An addendum to this “Don’t” is the flipside “Don’t be afraid to write about real people.” Someone told me she recently trashed all her journal entries about one crazy family she’s been peripherally involved with, because she was afraid the information might somehow get out and cause problems. I thought this was a terrible shame; she's been telling me these stories, and they’re quite colorful. All she needs to do is hide the identifying details. I’ve been afraid to write about my own (significantly less crazy) family, for fear of causing rifts. But writers need to write. As long as you are protecting people’s privacy, don’t stop yourself from writing a good story, for any reason. At least get the words down: you can always vet the story before publication, if you are so lucky as to get a publication offer.
Now that the Don’ts are over, let’s focus on the Dos: much more fun. (For a more thorough exploration of these, see “Turning Life IntoFiction,” by Robin Hemley.)
Keep a journal: Writers are usually more observant than the average person, by nature, but you can train up this quality by keeping a writer’s observation journal. Notice conversations, jot down memories, describe scenes. Not only does this sharpen your perception skills, but the notes may later serve as filler for your stories. An anecdote or fragment of a dream may even be the seed for a complete story. Writing every day also keeps you in the habit of, well, writing every day.
|Scenes from life|
Experiment with form: Since this is a post about turning life into fiction, I’ll skip the memoir and focus on short story vs. novel. My favorite autobiographical fiction form is the short story: it allows for a more impressionistic approach. If you go on like that in a novel, you’re likely to bore the reader: there has to be more conflict and more action in a novel. The downside of the short story is that you have to be extremely economical with language: every little word counts. The short story also tends to be less character-focused, since you don’t have time to develop the characters except in rough portrait. Description reigns.
Although I have no stats on this, it seems to me that short stories are making a comeback: Several writers of note (such as Jhumpa Lahiri, Junot Diaz, Alice Munro, and Michael Chabon) have put out recent short story collections that have done well. These stories are typically not big clever ideas with a twist, but meditations on the everyday. You get the feeling they are highly autobiographical. On the novel side, I recently finished Justin Torres’s beautiful, luminous little gem, We the Animals, which is based partly (mostly? entirely?) on his childhood. The slim little book barely registers as a novel, though, and took him – by his own admission – five years to complete. Sometimes, the more of ourselves we pour into a story, the harder it is to write. Worth keeping in mind.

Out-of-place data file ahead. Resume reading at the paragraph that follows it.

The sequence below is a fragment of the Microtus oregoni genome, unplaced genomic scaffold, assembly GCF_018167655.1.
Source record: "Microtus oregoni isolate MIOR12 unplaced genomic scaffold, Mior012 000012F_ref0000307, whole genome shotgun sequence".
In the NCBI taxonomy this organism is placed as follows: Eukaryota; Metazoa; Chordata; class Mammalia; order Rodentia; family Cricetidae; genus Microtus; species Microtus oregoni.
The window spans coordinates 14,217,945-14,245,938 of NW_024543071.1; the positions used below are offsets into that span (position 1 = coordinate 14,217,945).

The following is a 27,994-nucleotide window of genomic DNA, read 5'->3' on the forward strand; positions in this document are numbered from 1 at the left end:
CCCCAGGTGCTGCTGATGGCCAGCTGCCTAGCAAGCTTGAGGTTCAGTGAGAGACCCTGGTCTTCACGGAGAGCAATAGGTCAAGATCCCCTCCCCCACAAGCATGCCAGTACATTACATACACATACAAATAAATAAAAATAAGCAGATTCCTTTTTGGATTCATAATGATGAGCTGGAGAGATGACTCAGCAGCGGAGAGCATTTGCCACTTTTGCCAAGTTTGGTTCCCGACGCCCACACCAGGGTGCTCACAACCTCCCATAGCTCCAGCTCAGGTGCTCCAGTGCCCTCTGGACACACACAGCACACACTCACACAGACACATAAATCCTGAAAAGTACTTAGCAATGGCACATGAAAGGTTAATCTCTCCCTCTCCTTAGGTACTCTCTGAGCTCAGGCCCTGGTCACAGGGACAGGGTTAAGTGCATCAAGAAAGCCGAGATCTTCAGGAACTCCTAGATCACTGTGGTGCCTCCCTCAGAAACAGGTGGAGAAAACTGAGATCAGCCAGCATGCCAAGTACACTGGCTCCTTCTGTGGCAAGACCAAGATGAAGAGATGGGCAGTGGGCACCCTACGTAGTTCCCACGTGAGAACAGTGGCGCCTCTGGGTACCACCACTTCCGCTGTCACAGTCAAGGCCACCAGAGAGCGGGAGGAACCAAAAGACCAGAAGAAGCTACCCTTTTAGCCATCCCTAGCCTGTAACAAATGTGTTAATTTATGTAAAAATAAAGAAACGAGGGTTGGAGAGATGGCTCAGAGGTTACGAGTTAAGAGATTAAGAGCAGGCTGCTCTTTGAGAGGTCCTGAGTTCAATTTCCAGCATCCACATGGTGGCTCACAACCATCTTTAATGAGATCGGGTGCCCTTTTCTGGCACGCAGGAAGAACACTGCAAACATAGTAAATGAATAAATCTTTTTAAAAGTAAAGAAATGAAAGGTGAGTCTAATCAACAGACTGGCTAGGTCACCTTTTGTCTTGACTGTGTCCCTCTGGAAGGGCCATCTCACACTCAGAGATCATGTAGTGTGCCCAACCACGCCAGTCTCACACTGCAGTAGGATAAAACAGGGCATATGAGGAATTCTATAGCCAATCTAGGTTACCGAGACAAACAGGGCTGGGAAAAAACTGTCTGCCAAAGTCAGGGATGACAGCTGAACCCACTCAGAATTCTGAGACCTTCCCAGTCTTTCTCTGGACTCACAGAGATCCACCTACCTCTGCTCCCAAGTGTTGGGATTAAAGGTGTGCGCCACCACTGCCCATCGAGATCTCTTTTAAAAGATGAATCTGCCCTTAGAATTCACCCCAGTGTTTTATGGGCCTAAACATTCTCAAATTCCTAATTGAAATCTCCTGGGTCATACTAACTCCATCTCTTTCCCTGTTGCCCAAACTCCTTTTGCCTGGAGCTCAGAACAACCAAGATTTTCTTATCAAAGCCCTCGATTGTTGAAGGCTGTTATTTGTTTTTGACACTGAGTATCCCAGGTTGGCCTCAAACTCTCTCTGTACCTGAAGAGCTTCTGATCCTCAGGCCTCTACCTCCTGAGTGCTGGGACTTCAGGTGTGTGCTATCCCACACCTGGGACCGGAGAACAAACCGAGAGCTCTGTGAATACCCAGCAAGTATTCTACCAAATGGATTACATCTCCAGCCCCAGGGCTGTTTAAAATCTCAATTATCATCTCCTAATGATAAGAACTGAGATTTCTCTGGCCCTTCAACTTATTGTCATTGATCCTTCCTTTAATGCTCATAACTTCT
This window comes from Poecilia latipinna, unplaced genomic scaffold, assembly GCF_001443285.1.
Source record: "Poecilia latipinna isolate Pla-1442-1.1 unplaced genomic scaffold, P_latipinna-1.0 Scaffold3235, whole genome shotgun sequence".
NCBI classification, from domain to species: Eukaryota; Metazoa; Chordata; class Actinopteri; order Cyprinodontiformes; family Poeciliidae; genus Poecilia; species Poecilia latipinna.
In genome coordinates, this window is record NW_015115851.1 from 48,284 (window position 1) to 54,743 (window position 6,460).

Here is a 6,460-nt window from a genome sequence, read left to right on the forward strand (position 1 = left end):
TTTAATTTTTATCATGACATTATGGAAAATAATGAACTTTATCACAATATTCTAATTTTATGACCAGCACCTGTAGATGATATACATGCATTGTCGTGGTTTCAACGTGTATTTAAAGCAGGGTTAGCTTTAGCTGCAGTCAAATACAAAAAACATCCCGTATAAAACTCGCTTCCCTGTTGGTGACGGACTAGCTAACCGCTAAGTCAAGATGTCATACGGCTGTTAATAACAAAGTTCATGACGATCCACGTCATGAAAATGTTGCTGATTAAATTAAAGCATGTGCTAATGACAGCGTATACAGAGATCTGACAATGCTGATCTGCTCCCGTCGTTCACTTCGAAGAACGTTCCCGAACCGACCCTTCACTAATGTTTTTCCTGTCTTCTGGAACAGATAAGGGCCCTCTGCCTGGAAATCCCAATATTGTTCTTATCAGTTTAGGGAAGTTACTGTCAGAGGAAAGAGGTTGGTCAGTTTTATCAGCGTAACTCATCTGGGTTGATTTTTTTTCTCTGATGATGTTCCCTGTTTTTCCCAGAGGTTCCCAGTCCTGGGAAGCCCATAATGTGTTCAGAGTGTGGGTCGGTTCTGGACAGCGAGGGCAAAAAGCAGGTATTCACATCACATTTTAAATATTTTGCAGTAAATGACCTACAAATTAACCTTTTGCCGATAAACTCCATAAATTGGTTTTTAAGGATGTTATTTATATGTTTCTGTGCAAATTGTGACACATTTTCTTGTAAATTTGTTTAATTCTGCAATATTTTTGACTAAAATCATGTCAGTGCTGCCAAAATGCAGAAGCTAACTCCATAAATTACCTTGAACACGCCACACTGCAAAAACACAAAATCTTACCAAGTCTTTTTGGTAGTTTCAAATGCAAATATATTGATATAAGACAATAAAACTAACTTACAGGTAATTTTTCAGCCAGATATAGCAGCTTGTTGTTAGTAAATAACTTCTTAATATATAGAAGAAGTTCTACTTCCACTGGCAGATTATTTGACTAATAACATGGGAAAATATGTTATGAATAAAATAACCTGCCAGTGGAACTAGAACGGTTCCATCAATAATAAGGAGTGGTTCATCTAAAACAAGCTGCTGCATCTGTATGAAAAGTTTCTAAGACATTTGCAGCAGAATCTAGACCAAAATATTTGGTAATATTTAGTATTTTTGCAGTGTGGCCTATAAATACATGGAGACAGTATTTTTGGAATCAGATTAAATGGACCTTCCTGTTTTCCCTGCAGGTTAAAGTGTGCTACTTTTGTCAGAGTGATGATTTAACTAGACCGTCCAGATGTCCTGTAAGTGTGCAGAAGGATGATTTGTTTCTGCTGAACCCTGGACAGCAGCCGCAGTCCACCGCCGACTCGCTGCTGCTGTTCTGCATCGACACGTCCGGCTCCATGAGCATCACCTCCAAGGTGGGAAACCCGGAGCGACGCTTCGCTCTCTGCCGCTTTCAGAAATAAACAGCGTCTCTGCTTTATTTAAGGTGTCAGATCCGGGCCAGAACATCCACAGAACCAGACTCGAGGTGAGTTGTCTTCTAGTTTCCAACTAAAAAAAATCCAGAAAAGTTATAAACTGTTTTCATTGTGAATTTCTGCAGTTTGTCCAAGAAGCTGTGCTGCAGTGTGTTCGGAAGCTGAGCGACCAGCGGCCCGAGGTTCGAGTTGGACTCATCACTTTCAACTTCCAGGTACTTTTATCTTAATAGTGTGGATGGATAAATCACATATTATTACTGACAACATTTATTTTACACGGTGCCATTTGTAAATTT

Focus: Because life is messier than fiction is allowed to be, we need to impose structure on our autobiographical fiction. This has been, as my sisters know, my biggest struggle. I almost feel unqualified to talk about it, but let me pass on Hemley’s advice: pick one aspect of your story to focus on: character, theme, setting, or Big Event. He gives examples: Nick in The Great Gatsby is an example of the narrator as observer, telling the story from a distance. In Gone with the Wind, the focus is on Tara, the estate. Setting is primary there. Sylvia Plath’s The Bell Jar uses theme (the titular bell jar) to organize her autobiographical work. The Big Event focuses on one cataclysm, such as the big-game hunt in Hemingway’s The Short Happy Life of Francis Macomber, or the suicide that forms the framework for my own WIP.
If you’re like me, you look at that list and think, well, each of those aspects is vital. How can I possibly zero in on one? I suppose they key is not to exclude the others, but to make one the hook, the center of gravity around which the others revolve. Certainly Gone with the Wind has strong characters, and The Great Gatsby has a Big Event, but the stories spin around one axis. Think of which axis your story really spins around: that can be your organizational guide.
How much of your own writing stems from your experience? What advantages and pitfalls have you encountered when trying to write about your life? How have you overcome them?